Although Trudeau’s government likes to tout carbon pricing as the solution to climate change, it’s clear that without substantial changes in subsidies and government investments, Canada will continue to be an environmental laggard. The greatest shortcoming of carbon pricing and similar emission reduction strategies has been the inadequate prices and targets being set. If Canada wants to provide subsidies, and continue to develop fossil fuel projects, the carbon price must rise much higher than $50/ton by 2022. This is highly unlikely to occur however, as even the low price of $20/ton has caused major political backlash.
The political struggle over carbon pricing comes at a crucial junction in history. Just last year, the intergovernmental panel on climate change (IPCC) reported that the world’s emission reduction targets aren’t ambitious enough. The Paris Climate Accord targets aim to keep warming below 2 degrees Celsius; however, the report published by the IPCC suggests 1.5 degrees as the warming threshold. At the current level of progress being achieved, Canada will inevitably miss the targets designed to keep warming below 2 degrees Celsius. Currently, Canada lacks the political will to raise the price of carbon to a sufficient degree. That being said, this problem is not unique to Canada. The Organization for Economic Co-operation and Development (OECD) reports that the vast majority of countries enacting carbon prices are doing so at levels too low to significantly curb climate change.
While carbon pricing is an important step for long term decarbonization, there are plenty of strategies that work in tandem with carbon pricing to effectively reduce emissions. First and foremost, eliminating fossil fuel subsidies and replacing them with renewable energy subsidies will provide industry incentives without undermining carbon pricing. This is an area Canada is particularly weak on, as Trudeau has continued his predecessor’s trend of providing minuscule funding for green industry. Carbon sinks, such as Canada’s boreal forest, are also critical in the fight against climate change. Per hectare, Canada’s boreal forest stores nearly twice as much carbon as tropical counterparts. Redeveloping carbon sinks through reforestation is cheap, efficient and a critical tool in mitigating the impacts of climate change.
There are also certain social policies that can be implemented to help cut down emissions. Expanding public transit, lowering the cost, or making it free to use encourages reductions in transportation-related greenhouse gases (GHG), the second largest contributor in Canada. Increasing electric vehicle (EV) rebates and expanding charging stations are also successful ways of reducing GHG from the transportation sector. Creating more stringent energy efficiency standards in construction, and providing significant funding for retrofit programs can help reduce the amount of energy required for heating and cooling. Finally, it’s about time politicians address agricultural emissions. The production of meat is not only energy and water intensive, but also produces vast quantities of methane, which is far more dangerous to the climate than carbon dioxide. Promoting non-meat alternatives through subsidies or research and development funding could help expand consumer’s food choices.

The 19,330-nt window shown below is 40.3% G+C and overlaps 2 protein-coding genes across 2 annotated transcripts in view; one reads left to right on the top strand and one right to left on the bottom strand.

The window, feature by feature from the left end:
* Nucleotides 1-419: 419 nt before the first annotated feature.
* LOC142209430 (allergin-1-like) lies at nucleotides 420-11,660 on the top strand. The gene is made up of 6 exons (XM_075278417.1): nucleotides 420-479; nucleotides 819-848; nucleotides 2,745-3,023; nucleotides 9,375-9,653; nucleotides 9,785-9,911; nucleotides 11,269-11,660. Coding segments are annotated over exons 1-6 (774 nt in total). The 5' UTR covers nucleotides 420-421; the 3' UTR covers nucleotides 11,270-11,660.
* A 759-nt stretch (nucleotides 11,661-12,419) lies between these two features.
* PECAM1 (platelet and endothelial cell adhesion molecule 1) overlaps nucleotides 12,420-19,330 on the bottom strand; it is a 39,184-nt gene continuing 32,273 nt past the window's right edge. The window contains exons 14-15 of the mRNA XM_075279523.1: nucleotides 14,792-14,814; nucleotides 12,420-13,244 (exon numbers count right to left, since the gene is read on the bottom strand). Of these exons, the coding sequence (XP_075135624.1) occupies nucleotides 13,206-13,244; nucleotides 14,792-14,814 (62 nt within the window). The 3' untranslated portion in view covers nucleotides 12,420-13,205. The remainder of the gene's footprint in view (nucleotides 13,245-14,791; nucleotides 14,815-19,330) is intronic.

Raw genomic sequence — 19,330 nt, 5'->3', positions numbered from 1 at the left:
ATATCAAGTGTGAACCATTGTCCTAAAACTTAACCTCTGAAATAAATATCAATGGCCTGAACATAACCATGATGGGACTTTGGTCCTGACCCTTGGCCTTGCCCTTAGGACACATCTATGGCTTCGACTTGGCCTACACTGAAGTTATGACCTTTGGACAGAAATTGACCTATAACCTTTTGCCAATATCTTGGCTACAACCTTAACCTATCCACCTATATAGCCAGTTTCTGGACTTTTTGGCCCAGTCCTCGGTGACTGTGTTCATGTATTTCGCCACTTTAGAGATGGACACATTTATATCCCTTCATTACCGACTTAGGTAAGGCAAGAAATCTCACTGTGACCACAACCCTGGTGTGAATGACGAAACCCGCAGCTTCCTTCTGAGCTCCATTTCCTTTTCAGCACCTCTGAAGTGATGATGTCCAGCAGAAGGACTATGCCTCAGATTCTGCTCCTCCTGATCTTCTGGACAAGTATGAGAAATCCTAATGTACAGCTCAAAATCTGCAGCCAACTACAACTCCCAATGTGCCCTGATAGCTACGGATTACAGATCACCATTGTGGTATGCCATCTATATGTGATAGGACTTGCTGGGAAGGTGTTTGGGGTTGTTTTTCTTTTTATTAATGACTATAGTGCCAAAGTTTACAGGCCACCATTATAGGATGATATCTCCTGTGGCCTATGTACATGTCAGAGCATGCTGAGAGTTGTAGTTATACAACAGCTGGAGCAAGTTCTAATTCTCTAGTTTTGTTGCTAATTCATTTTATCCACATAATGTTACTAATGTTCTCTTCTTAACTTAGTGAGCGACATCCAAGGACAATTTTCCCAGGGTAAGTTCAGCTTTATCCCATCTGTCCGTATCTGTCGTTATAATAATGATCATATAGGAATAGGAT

Carbon pricing is far from a blanket solution to climate change, but it offers an opportunity to use market-based tools to address the world’s most pressing issue. The ability of carbon pricing to be successful is largely dependent on the ambition of the carbon price set, and the implementation of other collaborative environmental initiatives. The 2019 Federal election will see climate change and carbon pricing be highly contested issues, but it’s important to keep the conversation surrounding climate change from being consumed by carbon pricing. Solving climate change will require a comprehensive plan that addresses social, economic and environmental combatant strategies, and carbon pricing is the mere tip of the iceberg when it comes to solutions.